Products have product pages, but what do services have?
Well services generally get some kind of copy describing the service, but generally nothing describing the experience of working with the service provider. Nothing that’ll answer questions like:
- How can I explore the possibility of working with you without getting a sales pitch or committing or even giving you the impression of a commitment?
- What can I expect at each stage of the service or project?
- How much contact and review and control will I have during this time?
- When can I see the finished work?.
And leaving this stuff out of your copy is a fatal mistake.
If you’re selling a service rather than a product — or if you’re selling a customized or personalized product — it’s vital to get prospective customers as comfortable as possible with the process of hiring and working with you. More importantly, you must get them to imagine — in the most inviting and non-threatening a manner as possible — the benefits of receiving your services.
“People go only to places they have already been in their minds”
— Roy H. Williams
So here they are.
7 Elements of a mental walkthrough page:
1. Point of No Commitment
I originally called this the “Point of Commitment” until I realized I had it backwards: prospects want to know how far into the process the they can go before they have to pay/commit or at least before they get a serious sales pitch. And how confident will they be in what they’re buying/getting before they actually have to pull the trigger?
Note that there’s two ways of approaching this: a) emphasizing the low-key, “come check us out and see for yourself with no hassle or commitment because we’re that confident in our value” approach, or b) emphasizing the “I’m in way too high demand to waste time with tire kickers, and you’ll need to pay my gate keeper before I even talk with you” approach. Approach A is usually the one taken by the vast majority of mental walk-through pages.
2. Phases and Stages
What are the stages to this project or service? And why are the stages in the order that they are in? Also, if you do things a bit differently than others — because your way gets better results — make sure to explain that as part of the Phases and Stages element in your Mental Walk-Through. The same thing goes for any specific actions or review periods you include as “hand-holding measures” used to keep the client in control and confident. This is where you can brag about those things a bit.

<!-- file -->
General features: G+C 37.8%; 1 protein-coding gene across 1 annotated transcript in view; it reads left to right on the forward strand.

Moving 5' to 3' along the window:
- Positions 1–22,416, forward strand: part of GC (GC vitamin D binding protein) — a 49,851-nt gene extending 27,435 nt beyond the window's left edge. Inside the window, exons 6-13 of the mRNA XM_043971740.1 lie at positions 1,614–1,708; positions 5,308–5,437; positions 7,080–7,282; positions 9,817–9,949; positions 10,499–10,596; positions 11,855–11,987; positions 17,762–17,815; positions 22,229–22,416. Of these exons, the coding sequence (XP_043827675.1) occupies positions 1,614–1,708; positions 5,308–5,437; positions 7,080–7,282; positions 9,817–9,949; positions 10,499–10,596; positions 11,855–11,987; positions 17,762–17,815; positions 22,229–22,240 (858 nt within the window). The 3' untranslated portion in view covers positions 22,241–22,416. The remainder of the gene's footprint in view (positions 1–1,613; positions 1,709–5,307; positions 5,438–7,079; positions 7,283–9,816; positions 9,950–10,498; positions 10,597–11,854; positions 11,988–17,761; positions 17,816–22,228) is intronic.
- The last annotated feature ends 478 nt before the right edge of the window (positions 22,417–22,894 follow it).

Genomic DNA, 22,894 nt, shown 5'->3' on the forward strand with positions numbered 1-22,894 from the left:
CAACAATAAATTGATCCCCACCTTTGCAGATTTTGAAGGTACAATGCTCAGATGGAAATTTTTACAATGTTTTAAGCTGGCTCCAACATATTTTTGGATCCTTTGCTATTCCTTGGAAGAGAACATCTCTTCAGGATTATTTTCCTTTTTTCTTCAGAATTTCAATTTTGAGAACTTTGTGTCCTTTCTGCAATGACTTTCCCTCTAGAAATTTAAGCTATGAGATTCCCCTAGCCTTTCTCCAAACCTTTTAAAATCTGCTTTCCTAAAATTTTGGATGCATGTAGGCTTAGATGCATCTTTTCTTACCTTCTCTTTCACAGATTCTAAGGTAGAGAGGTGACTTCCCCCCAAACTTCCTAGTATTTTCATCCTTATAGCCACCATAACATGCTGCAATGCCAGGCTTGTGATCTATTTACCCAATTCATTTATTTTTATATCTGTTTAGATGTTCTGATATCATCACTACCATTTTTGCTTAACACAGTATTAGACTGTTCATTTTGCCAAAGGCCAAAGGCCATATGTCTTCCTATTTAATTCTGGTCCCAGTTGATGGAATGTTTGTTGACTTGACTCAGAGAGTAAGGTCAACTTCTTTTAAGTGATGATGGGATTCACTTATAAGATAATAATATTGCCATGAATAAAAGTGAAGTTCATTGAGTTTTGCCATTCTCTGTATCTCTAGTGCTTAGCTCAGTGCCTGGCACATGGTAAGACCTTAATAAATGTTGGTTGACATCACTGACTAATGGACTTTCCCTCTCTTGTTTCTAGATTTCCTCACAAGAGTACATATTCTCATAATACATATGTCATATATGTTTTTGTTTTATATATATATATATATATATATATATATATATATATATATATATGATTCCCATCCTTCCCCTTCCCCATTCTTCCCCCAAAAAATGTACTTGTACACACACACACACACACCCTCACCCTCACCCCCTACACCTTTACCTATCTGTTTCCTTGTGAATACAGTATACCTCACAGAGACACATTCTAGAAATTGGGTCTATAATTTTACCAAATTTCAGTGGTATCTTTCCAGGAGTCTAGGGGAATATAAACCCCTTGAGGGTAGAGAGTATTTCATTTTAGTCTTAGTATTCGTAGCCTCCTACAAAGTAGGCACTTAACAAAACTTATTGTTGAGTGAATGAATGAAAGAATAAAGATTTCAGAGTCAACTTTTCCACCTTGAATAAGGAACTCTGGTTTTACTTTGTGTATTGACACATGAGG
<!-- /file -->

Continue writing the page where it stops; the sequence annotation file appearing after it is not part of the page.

3. Results and Upsides
How quickly till I see results? At what stage will I get to see mock-ups or will I notice my page rank improving. How soon till my child can play a complete song on the piano? When do the various indicators of progress show up, and how long until I can enjoy the first fruits, and when does the full or final payoff come.
People are impatient. Achieve clarity upfront on when they can start to see progress, results, milestones, etc.
Be equally upfront about any dings and downsides they’ll experience along the way. An expected downside is way better than an unexpected one. So make sure to mention when and were downsides come in and how soon they go away or are eclipsed by the upsides.
If you create a mess when you knock down a wall for my add-on or rip out my old appliances and cabinetry for my kitchen renovation, how long till the mess is cleaned up, and how much longer until the new cabinets are in and how much after that until I get my kitchen back? If I should expect to be sore the next day, let me know. In fact, let me know how sore and for how long. If it’s a procedure, how long until the swelling goes down or until I can get back to work, and so on.
5. Options and Customization
How many ways can I upgrade to premium options or personalize this service or have it custom-tailored to my needs, and at what points in the process will I see this taking place? People who want things the way they want them are often anxious to make sure their requests have been taken into account and put into action. They want to make sure the final result is as planned in their mind’s eye. Use this page to put them at ease.
Every statement you make in your walk-through needs substantiation, just like any statement of claim on your site. If you tell me the redness from the laser skin treatment will subside by the next day or a few hours or whatever, put a customer testimonial to that effect right in the timeline/walk-through. If you tell me I’ll see the difference in my next energy bill, having a few testimonials to that effect will help. This is also a good place to put before and after pictures
7. Audio & Videos
Ever see cool time-lapsed photography or a super-speed video showing the growing of a plant or the construction of, well, anything? If you can put one of those together, do so. You can even slow down or pause the action at various stages of completion to show off benefits, before & after’s or whatever else.
I can think of nothing better at making the prospect feel as if the end result is worth the wait and disruption than a time-lapsed or super-speed video. Talk about mentally walking them through the project!
The Final Result
At the end of the walk-through, you’ll not only have added quite a bit of reassurance to your prospects, but you will have allowed them to have done business with you in their mind’s eye. They’ll have already gone there and done that in their imagination, making them that much more ready to go there and okay it for real. That’s why the end of the walk-through is an ideal place for a “next step” call-to-action.
So if you’re a small or local business specializing in services or customized products, try creating a “Doing Business With Us” or a “Project Timeline” page. You’ll be surprised at how many customers will quite quickly move from imagining doing business with you to actually doing business with you.